I only asked because last I checked, multiverse theory was a product of string theory which has its quantitative foundation, but also hasn't suffered observation. It seemed like you were using "philosophical" in a purely dismissive sense, is all. But I guess when you get down to it, multiverse theory isn't any less philosophical than Bruno's generalization from Copernicus.
 
May 10, 2005
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Watched this last night, it got a 7/10 for me personally, 8/10 what I think for the masses.
  • I felt the science was well explained and done just right thus far. It wasn't at an indepth level or teach me anything I personally didn't already know (asides from apparently the "multiverse" isn't just high-concept sci fi that's more philosophical in nature than anything anymore?), but covered a large swath of topics in a totally layman understandable manner that was engaging and visually appealing. Great introduction overall!
  • I personally didn't like the fictional aspects. Disclaimer: I did not watch the original Cosmos so I don't know if they did similar there, but I was practically raised on shows like NOVA, nature documentaries on PBS, and shows that did science in a real lab setting. I personally prefer the more reality based "here's what it is/looks like" type explanations that still use CG for things that need it but are more explaining the facts rather than the "We're looking at it now live in our magic spaceship" and inserting Tyson as an actor in what was being talked about (him holding his ears for the meteor impact felt more like comic relief rather than adding a sense of being there). I suppose though it probably resonates more with and helps hold the attention of modern younger generations (that's my "personal" point deduction).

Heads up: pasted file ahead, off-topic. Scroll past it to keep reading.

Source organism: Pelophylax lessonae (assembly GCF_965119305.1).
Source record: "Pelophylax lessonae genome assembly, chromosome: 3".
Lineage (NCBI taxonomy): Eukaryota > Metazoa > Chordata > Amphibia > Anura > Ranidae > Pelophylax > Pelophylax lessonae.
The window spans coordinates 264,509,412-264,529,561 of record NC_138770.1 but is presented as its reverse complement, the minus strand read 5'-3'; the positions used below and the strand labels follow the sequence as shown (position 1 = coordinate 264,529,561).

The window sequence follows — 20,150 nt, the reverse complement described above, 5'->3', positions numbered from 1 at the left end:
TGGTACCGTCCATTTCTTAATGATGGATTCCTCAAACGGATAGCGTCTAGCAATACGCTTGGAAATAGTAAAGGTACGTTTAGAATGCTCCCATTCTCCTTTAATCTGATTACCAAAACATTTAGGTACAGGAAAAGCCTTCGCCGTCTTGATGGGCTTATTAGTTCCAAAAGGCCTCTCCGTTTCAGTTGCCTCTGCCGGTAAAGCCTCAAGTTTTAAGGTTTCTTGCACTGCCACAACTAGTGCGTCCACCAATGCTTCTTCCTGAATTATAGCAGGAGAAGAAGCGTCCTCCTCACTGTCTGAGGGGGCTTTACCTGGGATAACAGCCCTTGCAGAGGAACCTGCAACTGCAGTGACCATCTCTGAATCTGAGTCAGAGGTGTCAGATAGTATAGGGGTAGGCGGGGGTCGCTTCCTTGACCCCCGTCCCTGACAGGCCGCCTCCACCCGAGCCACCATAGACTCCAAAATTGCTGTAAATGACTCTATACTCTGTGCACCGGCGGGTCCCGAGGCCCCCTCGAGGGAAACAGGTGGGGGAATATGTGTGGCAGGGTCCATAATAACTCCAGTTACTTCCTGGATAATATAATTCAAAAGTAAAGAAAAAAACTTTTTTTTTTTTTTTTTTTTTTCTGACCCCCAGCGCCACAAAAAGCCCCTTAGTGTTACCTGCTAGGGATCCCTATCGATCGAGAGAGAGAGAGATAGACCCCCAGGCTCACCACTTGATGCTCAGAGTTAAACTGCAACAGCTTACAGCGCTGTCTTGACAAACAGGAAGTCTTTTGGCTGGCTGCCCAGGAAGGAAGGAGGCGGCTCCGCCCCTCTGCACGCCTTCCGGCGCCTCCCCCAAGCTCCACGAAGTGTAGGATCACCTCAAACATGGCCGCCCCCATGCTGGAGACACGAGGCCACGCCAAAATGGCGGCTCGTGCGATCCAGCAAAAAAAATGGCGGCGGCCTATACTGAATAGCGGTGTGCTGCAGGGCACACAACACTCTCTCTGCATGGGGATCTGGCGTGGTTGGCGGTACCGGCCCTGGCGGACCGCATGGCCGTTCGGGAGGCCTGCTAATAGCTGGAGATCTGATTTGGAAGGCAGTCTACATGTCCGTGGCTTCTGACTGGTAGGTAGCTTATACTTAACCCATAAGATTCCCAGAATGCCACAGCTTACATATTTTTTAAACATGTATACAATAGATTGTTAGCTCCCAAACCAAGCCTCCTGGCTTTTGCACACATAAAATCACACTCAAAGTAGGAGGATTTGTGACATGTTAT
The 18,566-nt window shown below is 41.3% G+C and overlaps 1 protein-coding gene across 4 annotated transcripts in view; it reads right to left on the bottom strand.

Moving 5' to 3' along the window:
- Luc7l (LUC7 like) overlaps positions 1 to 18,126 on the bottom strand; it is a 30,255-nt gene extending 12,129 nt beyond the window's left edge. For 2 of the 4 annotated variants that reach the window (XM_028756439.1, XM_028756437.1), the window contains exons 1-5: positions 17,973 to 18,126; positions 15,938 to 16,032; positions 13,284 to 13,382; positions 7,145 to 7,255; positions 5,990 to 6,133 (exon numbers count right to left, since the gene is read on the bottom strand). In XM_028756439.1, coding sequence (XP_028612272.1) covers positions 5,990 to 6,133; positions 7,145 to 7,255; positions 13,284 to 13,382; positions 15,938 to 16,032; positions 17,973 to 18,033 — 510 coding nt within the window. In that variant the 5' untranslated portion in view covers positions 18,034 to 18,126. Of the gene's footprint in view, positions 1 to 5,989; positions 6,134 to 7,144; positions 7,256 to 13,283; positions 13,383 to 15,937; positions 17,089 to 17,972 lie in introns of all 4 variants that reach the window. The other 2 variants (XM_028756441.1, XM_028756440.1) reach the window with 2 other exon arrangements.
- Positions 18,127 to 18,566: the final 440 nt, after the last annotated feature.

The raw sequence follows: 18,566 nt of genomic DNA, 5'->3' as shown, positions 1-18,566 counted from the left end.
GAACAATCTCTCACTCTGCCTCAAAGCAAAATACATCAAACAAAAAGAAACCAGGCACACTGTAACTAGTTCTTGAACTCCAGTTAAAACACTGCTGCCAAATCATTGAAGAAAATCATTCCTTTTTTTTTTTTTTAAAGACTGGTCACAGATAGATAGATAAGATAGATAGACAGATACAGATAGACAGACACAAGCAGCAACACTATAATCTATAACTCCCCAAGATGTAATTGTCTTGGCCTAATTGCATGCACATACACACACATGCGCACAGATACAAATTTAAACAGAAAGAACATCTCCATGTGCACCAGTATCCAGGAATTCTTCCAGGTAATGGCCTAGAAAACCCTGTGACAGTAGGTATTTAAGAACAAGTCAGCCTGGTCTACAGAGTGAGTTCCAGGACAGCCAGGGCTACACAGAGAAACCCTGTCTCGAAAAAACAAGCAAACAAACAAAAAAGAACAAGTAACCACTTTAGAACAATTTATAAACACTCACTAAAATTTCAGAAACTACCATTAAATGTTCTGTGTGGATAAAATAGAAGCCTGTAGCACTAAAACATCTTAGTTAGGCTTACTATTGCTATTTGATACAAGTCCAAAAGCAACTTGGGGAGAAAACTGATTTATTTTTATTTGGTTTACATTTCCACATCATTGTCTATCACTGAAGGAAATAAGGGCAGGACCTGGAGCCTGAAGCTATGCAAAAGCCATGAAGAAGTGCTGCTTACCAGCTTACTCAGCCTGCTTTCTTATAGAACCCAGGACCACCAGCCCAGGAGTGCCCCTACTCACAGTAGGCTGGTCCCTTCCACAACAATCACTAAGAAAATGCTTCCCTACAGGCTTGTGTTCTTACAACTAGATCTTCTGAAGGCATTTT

• I feel the Bruno thing was a potential huge misstep, especially since this was the first episode that should be trying to ease people in and get them hooked (so they will feel more conflicted when controversy comes in to play due to established attachment). It felt very McFarlane heavy-handed, especially with the made up dialog of "I'm just being totally reasonable" "RABBLE RABBLE YOU MAKE US UNCOMFORTABLE DEATH TO YOU!" overselling of things (as well as the Disney-esque hero/villain caricaturing in the drawings/mannerisms) and glossing over the other details in order to sell the "Religion hate science, religion bad!" message. I personally rolled my eyes at the "Your god is too small" line, it really felt like it was just the dialog writer trying to taunt the religious at that point. If they were trying to get science into households that are lacking in it such as religious ones, over half of them turned it off there and won't be coming back. Some religious parents might even take their kids to research the full circumstances around the story and turn turn the "question authority trying to sell you something" message back around at it. I'm not saying it shouldn't have been told at all (although as has been pointed out there are plenty of other far more appropriate similar stories to tell), but rather that it was handled very poorly except to get already pro-scientific anti-religious atheists to fist-pump at home.